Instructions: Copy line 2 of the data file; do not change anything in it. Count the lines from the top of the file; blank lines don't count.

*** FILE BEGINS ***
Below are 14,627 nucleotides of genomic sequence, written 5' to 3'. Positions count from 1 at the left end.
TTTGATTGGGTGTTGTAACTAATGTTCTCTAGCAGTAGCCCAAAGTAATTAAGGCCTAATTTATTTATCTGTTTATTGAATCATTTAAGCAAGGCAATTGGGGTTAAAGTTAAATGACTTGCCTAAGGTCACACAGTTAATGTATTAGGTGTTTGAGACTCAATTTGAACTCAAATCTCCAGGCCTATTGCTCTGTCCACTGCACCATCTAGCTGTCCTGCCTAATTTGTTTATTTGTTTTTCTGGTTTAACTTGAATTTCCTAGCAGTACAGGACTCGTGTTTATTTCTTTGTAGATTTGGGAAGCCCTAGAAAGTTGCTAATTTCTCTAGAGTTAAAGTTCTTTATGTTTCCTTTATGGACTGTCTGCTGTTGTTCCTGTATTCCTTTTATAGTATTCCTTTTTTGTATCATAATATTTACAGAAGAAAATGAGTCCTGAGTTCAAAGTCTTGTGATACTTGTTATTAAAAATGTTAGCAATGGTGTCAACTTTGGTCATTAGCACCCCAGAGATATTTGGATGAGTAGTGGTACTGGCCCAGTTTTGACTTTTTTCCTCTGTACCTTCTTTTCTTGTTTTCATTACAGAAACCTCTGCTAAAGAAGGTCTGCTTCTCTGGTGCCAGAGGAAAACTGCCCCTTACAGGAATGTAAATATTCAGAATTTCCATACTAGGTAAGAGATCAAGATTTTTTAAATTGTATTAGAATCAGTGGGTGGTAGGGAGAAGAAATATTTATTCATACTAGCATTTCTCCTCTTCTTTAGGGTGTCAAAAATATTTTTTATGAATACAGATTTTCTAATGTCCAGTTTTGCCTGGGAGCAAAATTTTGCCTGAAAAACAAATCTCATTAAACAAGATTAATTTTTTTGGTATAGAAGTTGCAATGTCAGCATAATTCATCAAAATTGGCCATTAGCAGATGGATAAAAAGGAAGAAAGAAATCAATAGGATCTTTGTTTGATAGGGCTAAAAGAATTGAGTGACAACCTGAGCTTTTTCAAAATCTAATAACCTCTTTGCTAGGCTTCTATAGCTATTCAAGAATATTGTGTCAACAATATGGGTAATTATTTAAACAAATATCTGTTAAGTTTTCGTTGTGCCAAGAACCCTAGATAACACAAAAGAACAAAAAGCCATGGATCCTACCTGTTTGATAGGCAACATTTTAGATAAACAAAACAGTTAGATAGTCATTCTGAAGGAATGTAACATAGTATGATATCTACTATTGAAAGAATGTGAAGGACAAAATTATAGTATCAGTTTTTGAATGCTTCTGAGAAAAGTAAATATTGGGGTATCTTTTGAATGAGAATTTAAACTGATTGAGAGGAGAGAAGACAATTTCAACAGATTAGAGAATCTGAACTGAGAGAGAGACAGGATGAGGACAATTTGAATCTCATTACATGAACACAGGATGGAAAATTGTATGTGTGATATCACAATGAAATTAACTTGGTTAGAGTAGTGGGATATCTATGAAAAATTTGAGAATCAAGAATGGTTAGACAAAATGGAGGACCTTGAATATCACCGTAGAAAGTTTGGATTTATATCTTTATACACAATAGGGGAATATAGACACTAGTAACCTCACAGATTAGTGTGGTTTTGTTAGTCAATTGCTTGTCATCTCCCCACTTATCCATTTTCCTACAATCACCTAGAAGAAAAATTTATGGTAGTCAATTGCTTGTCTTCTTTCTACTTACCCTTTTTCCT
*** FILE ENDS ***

TTTGATTGGGTGTTGTAACTAATGTTCTCTAGCAGTAGCCCAAAGTAATTAAGGCCTAATTTATTTATCTGTTTATTGAATCATTTAAGCAAGGCAATTGGGGTTAAAGTTAAATGACTTGCCTAAGGTCACACAGTTAATGTATTAGGTGTTTGAGACTCAATTTGAACTCAAATCTCCAGGCCTATTGCTCTGTCCACTGCACCATCTAGCTGTCCTGCCTAATTTGTTTATTTGTTTTTCTGGTTTAACTTGAATTTCCTAGCAGTACAGGACTCGTGTTTATTTCTTTGTAGATTTGGGAAGCCCTAGAAAGTTGCTAATTTCTCTAGAGTTAAAGTTCTTTATGTTTCCTTTATGGACTGTCTGCTGTTGTTCCTGTATTCCTTTTATAGTATTCCTTTTTTGTATCATAATATTTACAGAAGAAAATGAGTCCTGAGTTCAAAGTCTTGTGATACTTGTTATTAAAAATGTTAGCAATGGTGTCAACTTTGGTCATTAGCACCCCAGAGATATTTGGATGAGTAGTGGTACTGGCCCAGTTTTGACTTTTTTCCTCTGTACCTTCTTTTCTTGTTTTCATTACAGAAACCTCTGCTAAAGAAGGTCTGCTTCTCTGGTGCCAGAGGAAAACTGCCCCTTACAGGAATGTAAATATTCAGAATTTCCATACTAGGTAAGAGATCAAGATTTTTTAAATTGTATTAGAATCAGTGGGTGGTAGGGAGAAGAAATATTTATTCATACTAGCATTTCTCCTCTTCTTTAGGGTGTCAAAAATATTTTTTATGAATACAGATTTTCTAATGTCCAGTTTTGCCTGGGAGCAAAATTTTGCCTGAAAAACAAATCTCATTAAACAAGATTAATTTTTTTGGTATAGAAGTTGCAATGTCAGCATAATTCATCAAAATTGGCCATTAGCAGATGGATAAAAAGGAAGAAAGAAATCAATAGGATCTTTGTTTGATAGGGCTAAAAGAATTGAGTGACAACCTGAGCTTTTTCAAAATCTAATAACCTCTTTGCTAGGCTTCTATAGCTATTCAAGAATATTGTGTCAACAATATGGGTAATTATTTAAACAAATATCTGTTAAGTTTTCGTTGTGCCAAGAACCCTAGATAACACAAAAGAACAAAAAGCCATGGATCCTACCTGTTTGATAGGCAACATTTTAGATAAACAAAACAGTTAGATAGTCATTCTGAAGGAATGTAACATAGTATGATATCTACTATTGAAAGAATGTGAAGGACAAAATTATAGTATCAGTTTTTGAATGCTTCTGAGAAAAGTAAATATTGGGGTATCTTTTGAATGAGAATTTAAACTGATTGAGAGGAGAGAAGACAATTTCAACAGATTAGAGAATCTGAACTGAGAGAGAGACAGGATGAGGACAATTTGAATCTCATTACATGAACACAGGATGGAAAATTGTATGTGTGATATCACAATGAAATTAACTTGGTTAGAGTAGTGGGATATCTATGAAAAATTTGAGAATCAAGAATGGTTAGACAAAATGGAGGACCTTGAATATCACCGTAGAAAGTTTGGATTTATATCTTTATACACAATAGGGGAATATAGACACTAGTAACCTCACAGATTAGTGTGGTTTTGTTAGTCAATTGCTTGTCATCTCCCCACTTATCCATTTTCCTACAATCACCTAGAAGAAAAATTTATGGTAGTCAATTGCTTGTCTTCTTTCTACTTACCCTTTTTCCT